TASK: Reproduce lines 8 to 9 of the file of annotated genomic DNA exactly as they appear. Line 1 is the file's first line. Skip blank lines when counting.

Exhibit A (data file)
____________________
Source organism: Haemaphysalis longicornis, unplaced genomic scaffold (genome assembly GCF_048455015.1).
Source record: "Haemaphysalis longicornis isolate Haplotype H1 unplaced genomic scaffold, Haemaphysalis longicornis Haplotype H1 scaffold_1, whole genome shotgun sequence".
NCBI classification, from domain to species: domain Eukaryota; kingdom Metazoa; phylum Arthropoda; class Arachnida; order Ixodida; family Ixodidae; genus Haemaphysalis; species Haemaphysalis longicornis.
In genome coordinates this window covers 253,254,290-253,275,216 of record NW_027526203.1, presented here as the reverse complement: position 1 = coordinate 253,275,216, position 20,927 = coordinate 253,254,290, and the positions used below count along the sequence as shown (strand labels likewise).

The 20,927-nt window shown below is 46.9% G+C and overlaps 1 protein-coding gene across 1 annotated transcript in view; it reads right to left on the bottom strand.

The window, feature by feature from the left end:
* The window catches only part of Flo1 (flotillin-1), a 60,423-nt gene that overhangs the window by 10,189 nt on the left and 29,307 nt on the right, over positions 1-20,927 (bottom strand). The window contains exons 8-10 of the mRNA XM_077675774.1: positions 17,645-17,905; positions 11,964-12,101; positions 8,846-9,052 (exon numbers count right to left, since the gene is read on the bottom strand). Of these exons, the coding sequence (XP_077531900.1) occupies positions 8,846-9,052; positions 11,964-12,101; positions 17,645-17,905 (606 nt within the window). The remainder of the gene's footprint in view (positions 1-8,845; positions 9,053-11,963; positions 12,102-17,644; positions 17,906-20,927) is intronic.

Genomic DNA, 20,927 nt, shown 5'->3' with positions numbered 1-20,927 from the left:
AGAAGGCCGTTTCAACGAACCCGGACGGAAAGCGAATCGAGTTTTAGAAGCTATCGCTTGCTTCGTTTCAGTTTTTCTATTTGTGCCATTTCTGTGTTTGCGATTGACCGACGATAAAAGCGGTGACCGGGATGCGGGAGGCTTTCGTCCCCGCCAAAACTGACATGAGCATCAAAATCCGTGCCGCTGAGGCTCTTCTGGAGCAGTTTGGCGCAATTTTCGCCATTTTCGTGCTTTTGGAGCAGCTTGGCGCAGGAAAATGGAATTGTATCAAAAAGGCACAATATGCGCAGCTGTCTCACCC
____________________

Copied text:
Genomic DNA, 20,927 nt, shown 5'->3' with positions numbered 1-20,927 from the left:
AGAAGGCCGTTTCAACGAACCCGGACGGAAAGCGAATCGAGTTTTAGAAGCTATCGCTTGCTTCGTTTCAGTTTTTCTATTTGTGCCATTTCTGTGTTTGCGATTGACCGACGATAAAAGCGGTGACCGGGATGCGGGAGGCTTTCGTCCCCGCCAAAACTGACATGAGCATCAAAATCCGTGCCGCTGAGGCTCTTCTGGAGCAGTTTGGCGCAATTTTCGCCATTTTCGTGCTTTTGGAGCAGCTTGGCGCAGGAAAATGGAATTGTATCAAAAAGGCACAATATGCGCAGCTGTCTCACCC